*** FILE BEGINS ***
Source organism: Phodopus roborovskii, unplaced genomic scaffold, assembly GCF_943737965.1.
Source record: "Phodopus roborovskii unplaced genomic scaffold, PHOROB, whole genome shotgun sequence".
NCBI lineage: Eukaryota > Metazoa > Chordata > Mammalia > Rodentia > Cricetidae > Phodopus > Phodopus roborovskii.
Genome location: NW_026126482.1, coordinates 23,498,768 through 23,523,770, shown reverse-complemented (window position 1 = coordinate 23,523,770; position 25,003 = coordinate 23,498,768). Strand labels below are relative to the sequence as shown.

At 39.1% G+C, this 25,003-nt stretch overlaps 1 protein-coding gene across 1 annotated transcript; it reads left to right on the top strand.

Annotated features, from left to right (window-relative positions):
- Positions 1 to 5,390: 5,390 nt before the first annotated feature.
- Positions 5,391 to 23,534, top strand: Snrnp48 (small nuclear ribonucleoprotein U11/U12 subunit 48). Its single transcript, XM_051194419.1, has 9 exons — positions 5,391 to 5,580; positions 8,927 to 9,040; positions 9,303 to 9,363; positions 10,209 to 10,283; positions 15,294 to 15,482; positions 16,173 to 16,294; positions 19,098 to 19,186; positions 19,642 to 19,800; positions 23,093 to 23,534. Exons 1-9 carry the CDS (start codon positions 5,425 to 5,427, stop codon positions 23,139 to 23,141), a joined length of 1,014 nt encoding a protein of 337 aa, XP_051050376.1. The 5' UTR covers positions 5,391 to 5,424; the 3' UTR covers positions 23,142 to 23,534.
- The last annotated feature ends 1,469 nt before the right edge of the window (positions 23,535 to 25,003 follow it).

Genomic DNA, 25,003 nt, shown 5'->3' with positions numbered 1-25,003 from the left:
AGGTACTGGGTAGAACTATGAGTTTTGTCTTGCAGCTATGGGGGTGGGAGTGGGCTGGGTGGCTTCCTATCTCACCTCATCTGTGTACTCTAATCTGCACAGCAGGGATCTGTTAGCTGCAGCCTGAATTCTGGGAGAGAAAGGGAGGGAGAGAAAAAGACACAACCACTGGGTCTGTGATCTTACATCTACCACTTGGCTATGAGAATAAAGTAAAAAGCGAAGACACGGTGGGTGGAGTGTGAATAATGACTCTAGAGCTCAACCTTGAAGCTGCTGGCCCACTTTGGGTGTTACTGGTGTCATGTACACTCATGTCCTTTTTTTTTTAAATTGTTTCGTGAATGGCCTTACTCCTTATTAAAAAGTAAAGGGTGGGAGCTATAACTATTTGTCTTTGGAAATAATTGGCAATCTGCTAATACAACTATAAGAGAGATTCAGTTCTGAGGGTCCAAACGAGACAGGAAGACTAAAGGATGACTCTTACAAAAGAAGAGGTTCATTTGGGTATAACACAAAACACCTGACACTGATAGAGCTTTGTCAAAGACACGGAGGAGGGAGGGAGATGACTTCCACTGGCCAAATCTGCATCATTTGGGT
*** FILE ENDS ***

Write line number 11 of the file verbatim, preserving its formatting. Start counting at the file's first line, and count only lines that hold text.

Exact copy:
AGGTACTGGGTAGAACTATGAGTTTTGTCTTGCAGCTATGGGGGTGGGAGTGGGCTGGGTGGCTTCCTATCTCACCTCATCTGTGTACTCTAATCTGCACAGCAGGGATCTGTTAGCTGCAGCCTGAATTCTGGGAGAGAAAGGGAGGGAGAGAAAAAGACACAACCACTGGGTCTGTGATCTTACATCTACCACTTGGCTATGAGAATAAAGTAAAAAGCGAAGACACGGTGGGTGGAGTGTGAATAATGACTCTAGAGCTCAACCTTGAAGCTGCTGGCCCACTTTGGGTGTTACTGGTGTCATGTACACTCATGTCCTTTTTTTTTTAAATTGTTTCGTGAATGGCCTTACTCCTTATTAAAAAGTAAAGGGTGGGAGCTATAACTATTTGTCTTTGGAAATAATTGGCAATCTGCTAATACAACTATAAGAGAGATTCAGTTCTGAGGGTCCAAACGAGACAGGAAGACTAAAGGATGACTCTTACAAAAGAAGAGGTTCATTTGGGTATAACACAAAACACCTGACACTGATAGAGCTTTGTCAAAGACACGGAGGAGGGAGGGAGATGACTTCCACTGGCCAAATCTGCATCATTTGGGT